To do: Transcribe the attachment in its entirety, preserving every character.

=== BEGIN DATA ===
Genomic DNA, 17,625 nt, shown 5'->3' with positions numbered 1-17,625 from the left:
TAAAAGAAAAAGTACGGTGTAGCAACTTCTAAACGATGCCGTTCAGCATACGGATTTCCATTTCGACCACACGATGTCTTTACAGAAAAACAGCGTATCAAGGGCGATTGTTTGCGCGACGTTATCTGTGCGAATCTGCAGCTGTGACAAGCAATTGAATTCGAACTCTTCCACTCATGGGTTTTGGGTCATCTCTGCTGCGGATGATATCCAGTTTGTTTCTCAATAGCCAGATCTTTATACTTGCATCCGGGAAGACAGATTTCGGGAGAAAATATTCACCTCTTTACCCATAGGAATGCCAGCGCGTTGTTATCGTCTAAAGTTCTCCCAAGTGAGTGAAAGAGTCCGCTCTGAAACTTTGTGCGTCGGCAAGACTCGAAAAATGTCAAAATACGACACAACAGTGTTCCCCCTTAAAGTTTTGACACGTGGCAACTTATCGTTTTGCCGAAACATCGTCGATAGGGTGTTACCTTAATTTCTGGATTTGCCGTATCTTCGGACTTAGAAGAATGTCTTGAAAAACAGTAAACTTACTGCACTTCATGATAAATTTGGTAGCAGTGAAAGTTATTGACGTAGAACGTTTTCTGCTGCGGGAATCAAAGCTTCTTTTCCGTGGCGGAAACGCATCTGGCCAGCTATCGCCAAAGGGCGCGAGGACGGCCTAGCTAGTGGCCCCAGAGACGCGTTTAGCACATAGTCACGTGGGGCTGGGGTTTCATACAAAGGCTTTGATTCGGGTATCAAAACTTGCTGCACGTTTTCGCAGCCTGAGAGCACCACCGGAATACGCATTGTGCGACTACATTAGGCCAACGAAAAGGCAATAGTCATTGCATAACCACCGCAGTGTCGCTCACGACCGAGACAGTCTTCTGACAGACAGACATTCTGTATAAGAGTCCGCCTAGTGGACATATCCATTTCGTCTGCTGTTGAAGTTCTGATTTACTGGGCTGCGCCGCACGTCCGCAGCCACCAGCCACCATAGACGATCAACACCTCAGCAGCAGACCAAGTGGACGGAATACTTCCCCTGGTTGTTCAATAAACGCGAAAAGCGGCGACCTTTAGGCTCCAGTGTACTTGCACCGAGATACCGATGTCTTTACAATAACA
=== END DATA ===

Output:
Genomic DNA, 17,625 nt, shown 5'->3' with positions numbered 1-17,625 from the left:
TAAAAGAAAAAGTACGGTGTAGCAACTTCTAAACGATGCCGTTCAGCATACGGATTTCCATTTCGACCACACGATGTCTTTACAGAAAAACAGCGTATCAAGGGCGATTGTTTGCGCGACGTTATCTGTGCGAATCTGCAGCTGTGACAAGCAATTGAATTCGAACTCTTCCACTCATGGGTTTTGGGTCATCTCTGCTGCGGATGATATCCAGTTTGTTTCTCAATAGCCAGATCTTTATACTTGCATCCGGGAAGACAGATTTCGGGAGAAAATATTCACCTCTTTACCCATAGGAATGCCAGCGCGTTGTTATCGTCTAAAGTTCTCCCAAGTGAGTGAAAGAGTCCGCTCTGAAACTTTGTGCGTCGGCAAGACTCGAAAAATGTCAAAATACGACACAACAGTGTTCCCCCTTAAAGTTTTGACACGTGGCAACTTATCGTTTTGCCGAAACATCGTCGATAGGGTGTTACCTTAATTTCTGGATTTGCCGTATCTTCGGACTTAGAAGAATGTCTTGAAAAACAGTAAACTTACTGCACTTCATGATAAATTTGGTAGCAGTGAAAGTTATTGACGTAGAACGTTTTCTGCTGCGGGAATCAAAGCTTCTTTTCCGTGGCGGAAACGCATCTGGCCAGCTATCGCCAAAGGGCGCGAGGACGGCCTAGCTAGTGGCCCCAGAGACGCGTTTAGCACATAGTCACGTGGGGCTGGGGTTTCATACAAAGGCTTTGATTCGGGTATCAAAACTTGCTGCACGTTTTCGCAGCCTGAGAGCACCACCGGAATACGCATTGTGCGACTACATTAGGCCAACGAAAAGGCAATAGTCATTGCATAACCACCGCAGTGTCGCTCACGACCGAGACAGTCTTCTGACAGACAGACATTCTGTATAAGAGTCCGCCTAGTGGACATATCCATTTCGTCTGCTGTTGAAGTTCTGATTTACTGGGCTGCGCCGCACGTCCGCAGCCACCAGCCACCATAGACGATCAACACCTCAGCAGCAGACCAAGTGGACGGAATACTTCCCCTGGTTGTTCAATAAACGCGAAAAGCGGCGACCTTTAGGCTCCAGTGTACTTGCACCGAGATACCGATGTCTTTACAATAACA